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#7 – Anna Krome-Lukens – Eugenics and the Welfare State in North Carolina

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Treść dostarczona przez Genetic Engineering and Society Center, NC State, Genetic Engineering, Society Center, and NC State. Cała zawartość podcastów, w tym odcinki, grafika i opisy podcastów, jest przesyłana i udostępniana bezpośrednio przez Genetic Engineering and Society Center, NC State, Genetic Engineering, Society Center, and NC State lub jego partnera na platformie podcastów. Jeśli uważasz, że ktoś wykorzystuje Twoje dzieło chronione prawem autorskim bez Twojej zgody, możesz postępować zgodnie z procedurą opisaną tutaj https://pl.player.fm/legal.

Eugenics and the Welfare State in North Carolina +

Anna Krome-Lukens, PhD, Teaching Associate Professor, Public Policy at UNC-Chapel Hill

Profile | Download seminar poster In North Carolina, social reformers and welfare officials relied on eugenics ideology as they built the welfare state before the New Deal, with lasting effects for our contemporary definitions of citizenship.

Abstract

Between 1929 and 1977, North Carolina officials approved the surgical sterilization of over 7,600 people under the aegis of the state’s eugenics program. To help explain the persistence of this program, I turn to its roots, since rationales for eugenics offered in the first three decades of the twentieth century shaped the course of the program for years to come. In this talk, I analyze the growing appeal of eugenics to influential white North Carolinians who debated and promoted eugenics from 1900 onward. These social reformers honed their ideas about eugenic fitness and the need to preserve the Anglo-Saxon race while they built a statewide social welfare apparatus. Their statewide grid of welfare offices later became the basis for distribution of New Deal funds.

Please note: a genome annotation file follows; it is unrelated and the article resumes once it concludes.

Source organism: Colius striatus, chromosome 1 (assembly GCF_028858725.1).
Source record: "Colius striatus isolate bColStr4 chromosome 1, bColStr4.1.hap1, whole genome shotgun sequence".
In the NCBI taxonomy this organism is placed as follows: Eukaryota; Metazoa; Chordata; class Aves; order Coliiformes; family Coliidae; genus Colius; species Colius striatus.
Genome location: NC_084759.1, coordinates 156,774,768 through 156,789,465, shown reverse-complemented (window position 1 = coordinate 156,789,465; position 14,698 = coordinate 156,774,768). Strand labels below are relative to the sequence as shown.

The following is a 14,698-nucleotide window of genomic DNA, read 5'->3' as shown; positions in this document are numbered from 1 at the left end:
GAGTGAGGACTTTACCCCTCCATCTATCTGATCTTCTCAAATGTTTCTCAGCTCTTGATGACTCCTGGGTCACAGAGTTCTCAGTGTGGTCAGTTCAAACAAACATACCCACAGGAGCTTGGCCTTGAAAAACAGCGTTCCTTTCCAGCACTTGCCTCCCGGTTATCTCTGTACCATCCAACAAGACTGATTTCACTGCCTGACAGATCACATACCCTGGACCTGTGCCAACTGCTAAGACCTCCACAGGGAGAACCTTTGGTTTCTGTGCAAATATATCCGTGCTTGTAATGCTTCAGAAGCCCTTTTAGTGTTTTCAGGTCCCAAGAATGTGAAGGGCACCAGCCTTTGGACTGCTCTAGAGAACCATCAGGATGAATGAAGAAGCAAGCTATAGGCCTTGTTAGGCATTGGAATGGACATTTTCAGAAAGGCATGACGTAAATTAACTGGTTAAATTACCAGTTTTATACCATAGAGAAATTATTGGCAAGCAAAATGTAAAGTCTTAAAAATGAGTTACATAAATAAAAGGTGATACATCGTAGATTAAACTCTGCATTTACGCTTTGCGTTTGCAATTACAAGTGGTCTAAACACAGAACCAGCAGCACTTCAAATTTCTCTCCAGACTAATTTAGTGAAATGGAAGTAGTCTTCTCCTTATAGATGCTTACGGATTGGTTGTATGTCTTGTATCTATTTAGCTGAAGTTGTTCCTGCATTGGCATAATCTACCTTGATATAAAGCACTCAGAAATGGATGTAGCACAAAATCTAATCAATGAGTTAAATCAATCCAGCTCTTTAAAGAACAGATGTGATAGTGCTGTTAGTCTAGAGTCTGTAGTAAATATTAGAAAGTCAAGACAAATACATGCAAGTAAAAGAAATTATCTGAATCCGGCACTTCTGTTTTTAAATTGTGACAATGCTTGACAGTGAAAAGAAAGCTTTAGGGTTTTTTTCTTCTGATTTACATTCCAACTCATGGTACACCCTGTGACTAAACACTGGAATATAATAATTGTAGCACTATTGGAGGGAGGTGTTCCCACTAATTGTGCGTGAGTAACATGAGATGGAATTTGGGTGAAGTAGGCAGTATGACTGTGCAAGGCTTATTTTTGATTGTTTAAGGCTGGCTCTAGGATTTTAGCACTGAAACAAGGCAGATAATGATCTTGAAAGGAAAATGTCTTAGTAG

In building this statewide welfare system, reformers and social workers eagerly explored eugenics as a solution to social problems, then refashioned and interpreted eugenic principles for a broader audience. They linked principles of eugenics to ideas that already had broad support among white middle-class North Carolinians, including Christian charity, racial segregation, and a celebration of the state’s Anglo-Saxon heritage. They also relied on eugenics-inspired metaphors to rationalize the unequal distribution of welfare services, giving new force and apparent scientific legitimacy to longstanding prejudices about the undeserving poor. They trained a new generation of professional social workers to see eugenically “unfit” people as undeserving of social services, and they promised that segregation and sterilization would curb the costs of social welfare programs. Ultimately, North Carolina’s white social reformers built eugenics-inspired ideas of racialized fitness and restrictive definitions of citizenship into our contemporary institutions.

Speaker Bio

Anna Krome-Lukens completed her Ph.D. in U.S. History at UNC-Chapel Hill. Her research focuses on the history of social welfare and public health policies, particularly the history of North Carolina’s eugenics and social welfare programs in the early 20th century. Anna is currently working on a book manuscript entitled Reform and Regeneration: Eugenics and the Welfare State in the South, which demonstrates the lasting influence of eugenics in shaping welfare policies and conceptions of citizenship. She directs UNC’s Public Policy Capstone Program and also teaches first-year courses on higher education and food policy.

GES Colloquium is jointly taught by Drs. Jen Baltzegar and Dawn Rodriguez-Ward, who you may contact with any class-specific questions. The Podcast is produced by Patti Mulligan. Colloquium will be held in person in the 1911 Building, room 129, and live-streamed via Zoom.

Please subscribe to the GES newsletter and LinkedIn for updates.

Genetic Engineering and Society Center

Colloquium Home | Zoom Registration | Watch Colloquium Videos | LinkedIn | Newsletter

GES Center at NC State University—Integrating scientific knowledge & diverse public values in shaping the futures of biotechnology.

Find out more at https://ges-center-lectures-ncsu.pinecast.co